Thursday, October 6, 2011

Haiku and Senryu 1


Rosy eye closing
beneath purple and red lids–
Fall’s bruised horizon.

As the oak leaves turn,
Nature orders, “Curtain up”–
cue this year’s third act.

Blackbirds harry Hawk 
from their leaf-bare maple home.
Hawk humors them though.

Eyes watch in hiding 
as we walk through red forest;
they fear us; we, them. 

The searchlight full moon
wore a veil of windblown cloud—
a November bride

Chains of starlings stretch,
shivering, from pole to pole—
roadside rosaries

Wind carries the cry
 of coyotes' prey brought down:
White doe runs away.


His locked box opened,

she gave flame to his desire—
scarring a true heart.

“I’ll never hurt you,”
Angel carved into his heart –
A promise unkept.

“I’d never do that,”
The angel professed to me –
They all do, in time.

Gratefully, I taste
her Chinese tea and oranges –
Not Suzanne, but close.

In whose image, first,
was the other created—
Man’s god or God’s man?

Hot coffee and gin 
kept him warm every night. 
Anger kept him hot.

Over at dVerse Poets Pub today, my friend Gay Reiser Cannon is discussing poetry forms. She's a treasure house of poetry form knowledge, often beyond my skills. But today she is discussing the form with which I started my journey as what might be called a poet.  That is the Japanese short form style of haiku and senryu.  I've called it writing inside a warm, tight hug. After argued with myself for a while (a frequent exercise that I inevitably lose, one way or another) if I should post any of them on the blog, Gay helped me decide once and for all.  I'll love playing at this form until I can't breathe on a page anymore. That's what they are, my small poetic respirations, how I start each day.


  1. wow you went all out on this...i really like the first...the imagery in the searchlight one is great as well...very well played joe....oh and that anger will eventually burn far worse than any coffee..smiles.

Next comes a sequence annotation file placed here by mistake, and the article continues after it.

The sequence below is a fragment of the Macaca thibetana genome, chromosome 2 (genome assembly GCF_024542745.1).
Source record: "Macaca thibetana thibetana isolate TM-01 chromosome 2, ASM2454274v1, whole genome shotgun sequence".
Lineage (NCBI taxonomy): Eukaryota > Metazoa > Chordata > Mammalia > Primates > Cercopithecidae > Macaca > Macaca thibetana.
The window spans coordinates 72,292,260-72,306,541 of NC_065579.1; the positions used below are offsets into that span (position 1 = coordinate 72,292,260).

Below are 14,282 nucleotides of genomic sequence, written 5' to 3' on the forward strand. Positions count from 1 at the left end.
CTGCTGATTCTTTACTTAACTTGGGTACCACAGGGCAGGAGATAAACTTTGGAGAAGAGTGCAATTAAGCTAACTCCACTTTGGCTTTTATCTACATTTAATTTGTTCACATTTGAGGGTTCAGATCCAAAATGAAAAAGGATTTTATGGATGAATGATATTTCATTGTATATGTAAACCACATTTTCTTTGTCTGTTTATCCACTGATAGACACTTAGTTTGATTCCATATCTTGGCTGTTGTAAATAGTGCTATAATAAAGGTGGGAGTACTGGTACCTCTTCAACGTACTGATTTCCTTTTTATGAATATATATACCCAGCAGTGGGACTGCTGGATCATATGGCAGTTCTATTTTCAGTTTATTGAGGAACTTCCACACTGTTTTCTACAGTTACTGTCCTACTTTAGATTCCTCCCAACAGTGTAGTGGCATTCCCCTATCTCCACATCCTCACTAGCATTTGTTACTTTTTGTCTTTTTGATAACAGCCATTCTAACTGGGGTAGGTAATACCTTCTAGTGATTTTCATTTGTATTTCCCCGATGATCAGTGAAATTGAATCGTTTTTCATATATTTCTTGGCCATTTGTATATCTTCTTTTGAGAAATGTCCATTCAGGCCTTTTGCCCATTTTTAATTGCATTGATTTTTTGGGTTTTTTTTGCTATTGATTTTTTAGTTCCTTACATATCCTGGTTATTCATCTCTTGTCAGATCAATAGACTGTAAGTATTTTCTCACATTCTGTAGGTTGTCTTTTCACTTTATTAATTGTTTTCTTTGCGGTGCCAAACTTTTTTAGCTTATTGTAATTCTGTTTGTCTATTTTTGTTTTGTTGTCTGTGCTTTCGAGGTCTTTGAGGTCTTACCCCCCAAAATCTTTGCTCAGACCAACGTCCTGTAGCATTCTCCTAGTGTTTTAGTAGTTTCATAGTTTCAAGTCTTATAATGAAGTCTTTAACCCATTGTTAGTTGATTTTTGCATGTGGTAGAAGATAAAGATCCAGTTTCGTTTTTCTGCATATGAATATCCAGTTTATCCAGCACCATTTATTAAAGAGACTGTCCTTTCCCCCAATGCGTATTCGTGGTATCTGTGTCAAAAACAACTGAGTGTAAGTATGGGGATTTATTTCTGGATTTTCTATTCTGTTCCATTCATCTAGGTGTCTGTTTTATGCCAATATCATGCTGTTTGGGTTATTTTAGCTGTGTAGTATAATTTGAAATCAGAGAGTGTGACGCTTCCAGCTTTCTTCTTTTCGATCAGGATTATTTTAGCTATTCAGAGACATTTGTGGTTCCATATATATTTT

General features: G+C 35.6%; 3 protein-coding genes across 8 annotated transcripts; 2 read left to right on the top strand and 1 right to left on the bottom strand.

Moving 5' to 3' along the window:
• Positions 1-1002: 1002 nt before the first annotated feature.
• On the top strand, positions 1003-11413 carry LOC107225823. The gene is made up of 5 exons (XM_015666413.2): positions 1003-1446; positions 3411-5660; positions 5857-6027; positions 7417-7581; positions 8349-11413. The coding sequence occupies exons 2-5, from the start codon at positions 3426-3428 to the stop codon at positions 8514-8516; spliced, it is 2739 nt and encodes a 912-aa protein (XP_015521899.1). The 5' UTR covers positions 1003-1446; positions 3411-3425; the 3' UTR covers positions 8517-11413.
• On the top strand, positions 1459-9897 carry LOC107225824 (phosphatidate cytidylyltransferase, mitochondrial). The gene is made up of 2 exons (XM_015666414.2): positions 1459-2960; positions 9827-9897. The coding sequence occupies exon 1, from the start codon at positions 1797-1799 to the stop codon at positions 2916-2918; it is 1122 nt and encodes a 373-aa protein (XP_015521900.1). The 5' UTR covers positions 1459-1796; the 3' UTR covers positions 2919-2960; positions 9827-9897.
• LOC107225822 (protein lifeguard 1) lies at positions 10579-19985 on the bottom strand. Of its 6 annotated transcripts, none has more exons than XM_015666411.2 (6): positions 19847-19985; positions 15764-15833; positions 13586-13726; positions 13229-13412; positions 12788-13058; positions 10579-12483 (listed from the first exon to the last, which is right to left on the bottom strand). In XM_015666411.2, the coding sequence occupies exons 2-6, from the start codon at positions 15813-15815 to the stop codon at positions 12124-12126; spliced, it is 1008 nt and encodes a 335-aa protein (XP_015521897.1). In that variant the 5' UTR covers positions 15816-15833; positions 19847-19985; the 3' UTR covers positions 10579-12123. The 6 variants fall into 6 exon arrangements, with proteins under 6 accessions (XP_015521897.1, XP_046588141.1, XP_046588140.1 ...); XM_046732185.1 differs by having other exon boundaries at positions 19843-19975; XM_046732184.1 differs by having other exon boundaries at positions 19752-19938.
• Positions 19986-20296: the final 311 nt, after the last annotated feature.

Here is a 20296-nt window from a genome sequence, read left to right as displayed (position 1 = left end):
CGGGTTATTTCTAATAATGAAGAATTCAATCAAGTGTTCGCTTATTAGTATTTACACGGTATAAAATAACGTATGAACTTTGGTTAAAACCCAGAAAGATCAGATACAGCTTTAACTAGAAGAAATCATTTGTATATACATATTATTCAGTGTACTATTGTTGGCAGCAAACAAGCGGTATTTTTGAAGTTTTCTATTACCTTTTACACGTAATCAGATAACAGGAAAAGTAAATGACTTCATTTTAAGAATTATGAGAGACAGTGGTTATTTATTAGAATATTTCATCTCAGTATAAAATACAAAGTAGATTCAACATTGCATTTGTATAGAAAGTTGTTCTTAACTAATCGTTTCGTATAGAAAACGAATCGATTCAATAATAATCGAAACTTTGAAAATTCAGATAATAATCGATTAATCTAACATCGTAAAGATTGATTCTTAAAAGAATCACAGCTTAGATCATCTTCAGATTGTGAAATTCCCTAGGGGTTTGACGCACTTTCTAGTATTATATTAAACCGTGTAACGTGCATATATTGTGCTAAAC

2. Enjoyed them all. The Haiku are brilliant, nature is certainly your forte! I liked the Senryu too, especially the humor in #3.

  3. Chinese tea and oranges is my favorite. It is full of emotion. I love them all but that one made me go "wow". Well done.


  4. Joe, there's a great writing book called One Continuous Mistake: Four Noble Truths for Writers by Gail Sher that you might enjoy. She is a haiku writer who writes every day. These are simply exquisite.

  5. These are beyond wonderful, Joe, especially the haiku. I wish I'd written them or at least thought of the roadside rosary metaphor. Agree with the "exquisite."

  6. i like them both joe..loved the november bride and the chinese tea and create great images here

  7. Claudia spotted out my two favorites, esp the Leonard Cohen riff, but the angel ones are all mercilessly good. I can see where this same eye for detail plays out in your longer poems. Excellent stuff, every one.

  8. I so like your 'Suzanne' senryu and the hot coffee and gin one! And I love the final haiku.

  9. This is my first time to read your haiku/senryu set and I like the set. I like the bruised horizon, third act, the maple, november bride (nice images here) and roadside rosaries. Your senryu is sharp specially the last one.

  10. maple, coffee, ..these are homely stuff.
    beautiful sets of Haiku and Senryu.

  11. Wow, wow, wow!!!! Loved them all. Just as I thought nothing could top the one I was reading, the next one did. You completely nailed the expanding juxtaposition of related but unique images doing that. These are brilliant. The ones sticking as I read - that more or less knocked the wind out of me - the two angels, Suzanne (well of course) and best of all for me roadside obvious but never occurred to me. These should be published.

  12. ha, love the ending! Nothing like good old anger to keep a soul going. :)

    This was very Tom Waits to me, the November bride especially, and I enjoyed your words a lot.

  13. 'not Suzanne but close'
    'chinese tea and oranges'
    ~ so many 'tastes' to savour Joe ~

  14. first, the Haiku

    great panorama of nature in variety.
    I like the picture of the sun going down and the moon as a November bride.
    cold: ''the cry of coyotes' prey brought down'' stark.
    White doe runs away....

    from The Native Americans believed the occurance of a white animal was a huge sign of prophecy – a sign from the great spirit that a major shift in their world was to come. 

    is this your allusion to Fall?

    second, Senryu.

    a different take...on human love, the opposite sexes.
    I love the lines:
    In whose image, first,
    was the other created—
    Man’s god or God’s man?

    I'm new at both Haiku and Senryu, but I going as fast as I can to learn....thanks for sharing.